ConocoPhillips Indonesia: A photographer’s travel journal
Operator Adie Putra (left) and Deddy Machdan, external communication specialist
Operator Adie Putra (left) and Deddy Machdan, external communication specialist
Getting to Indonesia is no small task. From Houston, you can bank on burning 24 hours to arrive in Jakarta, the nation’s capital. As many as 18,000 islands form the graceful curve of this archipelago born on the volcanic ridges of the Pacific Rim’s Ring of Fire. (Krakatoa, the most powerful volcanic eruption in recorded history, occurred east of Java in August 1883.) When you see Indonesia on the globe, surrounded by so much aquamarine representing the Pacific and Indian Oceans, it seems deceptively small, but that’s a misperception. Indonesia has the third longest coastline in the world, just behind Norway and Canada. If the country were laid across the U.S. mainland, with the tip of Sumatra just off Washington state to the west, the easternmost border with Papua New Guinea would splash down in the Atlantic Ocean off New England. In all, Indonesia has a land mass 2.7 times the size of Texas.
Jakarta sits at the western edge of Java and has all the restless hum and pent-up energy one might expect of a city of 10 million. Beginning in the 1600s, the Dutch East India Company held a monopoly on Indonesia’s spice trade for several hundred years. At that time, Jakarta was known as Batavia. Remnants of colonial European architecture are still found in the heart of the old city. Even today, some of the world’s finest coffees and spices originate in this region’s lush temperate climate. It might be fair to call Indonesia a developing nation or, more properly, a “newly industrialized country.” Oil and gas infrastructure helps provide the energy that fuels the country’s economic growth, and the country is on the fast track toward realizing its ambitious first-world aspirations.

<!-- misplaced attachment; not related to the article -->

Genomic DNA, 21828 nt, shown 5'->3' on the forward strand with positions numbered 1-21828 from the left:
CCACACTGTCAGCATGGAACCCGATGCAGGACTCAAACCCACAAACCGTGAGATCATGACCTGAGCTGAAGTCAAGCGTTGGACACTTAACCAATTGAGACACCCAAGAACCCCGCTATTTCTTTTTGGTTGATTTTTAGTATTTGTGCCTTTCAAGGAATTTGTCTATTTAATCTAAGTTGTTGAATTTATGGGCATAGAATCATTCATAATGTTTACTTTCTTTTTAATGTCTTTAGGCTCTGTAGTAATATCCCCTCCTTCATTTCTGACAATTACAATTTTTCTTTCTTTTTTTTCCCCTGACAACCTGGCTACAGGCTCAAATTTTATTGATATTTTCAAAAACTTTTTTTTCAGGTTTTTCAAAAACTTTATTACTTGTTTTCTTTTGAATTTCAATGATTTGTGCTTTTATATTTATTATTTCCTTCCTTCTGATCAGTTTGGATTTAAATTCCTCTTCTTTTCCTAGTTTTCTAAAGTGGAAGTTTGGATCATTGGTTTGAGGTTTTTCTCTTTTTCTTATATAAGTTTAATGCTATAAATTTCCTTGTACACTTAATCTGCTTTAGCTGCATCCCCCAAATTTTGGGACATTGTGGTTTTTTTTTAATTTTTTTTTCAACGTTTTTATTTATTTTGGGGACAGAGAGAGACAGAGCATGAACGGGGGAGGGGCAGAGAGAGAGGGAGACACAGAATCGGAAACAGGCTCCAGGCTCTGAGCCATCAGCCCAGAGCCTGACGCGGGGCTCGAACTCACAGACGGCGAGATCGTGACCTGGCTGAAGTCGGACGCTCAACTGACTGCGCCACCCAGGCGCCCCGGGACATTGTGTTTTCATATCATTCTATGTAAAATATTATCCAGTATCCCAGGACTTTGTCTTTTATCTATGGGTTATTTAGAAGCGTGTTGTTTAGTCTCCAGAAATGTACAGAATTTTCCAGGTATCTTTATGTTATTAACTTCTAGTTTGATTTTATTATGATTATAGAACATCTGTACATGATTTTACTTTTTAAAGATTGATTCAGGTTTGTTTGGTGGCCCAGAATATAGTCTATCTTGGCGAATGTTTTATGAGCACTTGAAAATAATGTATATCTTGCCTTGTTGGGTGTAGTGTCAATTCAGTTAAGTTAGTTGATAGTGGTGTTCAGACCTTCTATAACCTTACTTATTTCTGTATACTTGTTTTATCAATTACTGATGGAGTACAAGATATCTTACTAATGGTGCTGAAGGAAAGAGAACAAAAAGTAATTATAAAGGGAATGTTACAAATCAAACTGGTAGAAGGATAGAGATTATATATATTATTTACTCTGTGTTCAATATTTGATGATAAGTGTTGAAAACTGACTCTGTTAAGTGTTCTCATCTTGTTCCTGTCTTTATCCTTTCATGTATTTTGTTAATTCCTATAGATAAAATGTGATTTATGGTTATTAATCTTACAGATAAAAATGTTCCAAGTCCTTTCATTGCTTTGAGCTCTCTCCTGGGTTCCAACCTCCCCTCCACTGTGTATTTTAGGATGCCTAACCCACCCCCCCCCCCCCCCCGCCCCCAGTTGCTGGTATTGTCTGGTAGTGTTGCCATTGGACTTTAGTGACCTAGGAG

In the soft light of daybreak, before the stifling midday equatorial heat to come, Offsite Superintendent Samuel Dorgis has the bearing of an army captain, commanding respect in his bright red ConocoPhillips flame-resistant jumpsuit – ramrod straight, addressing the troops at morning formation. Members of the team stand at parade rest, alert and with rapt attention. Dorgis’ crisp hand gestures and intense gaze drive home each fine point about the critical importance of safety before the start of another workday here at the Grissik facility in South Sumatra. The end of the line, Suban, is still another grueling day’s drive away.
Getting to the oilfields of Sumatra starts with a quick one-hour hop from Jakarta to the bustling city of Palembang. After that we’re driving into no man’s land. Like many locations that lie near the equator, Palembang is bursting with color, mirroring the bright palette of the tropics. Indonesia is one of the most biodiverse countries on the planet, earning the “megadiverse” classification, complete with Komodo dragons, Javan rhinos and orangutans.
Water taxis are as common as buses, and ubiquitous motor bikes seem to fill every extra cubic inch of road space – a sudden flash mob coming together surrounding your car, only to flitter away like a school of colorful fish. Palembang has been making extraordinary infrastructure improvements, welcoming competitors from around Asia by proudly cohosting, with Jakarta, the 2018 Asian Games. In all, 15,000 athletes from 45 countries competed, putting Indonesia front and center on the world stage.
From ConocoPhillips’ Palembang field offices to company assets, it’s travel by SUV from here on out. We spend many grinding hours getting to the job site. After three or four hours on rough, at times nearly impassible roads, you begin to feel like a human bobblehead.
ConocoPhillips has had a presence in Indonesia for more than 45 years. The company currently operates three onshore blocks – the Corridor Block and the South Jambi “B” PSC, both in South Sumatra, and the Kualakurun PSC in Central Kalimantan.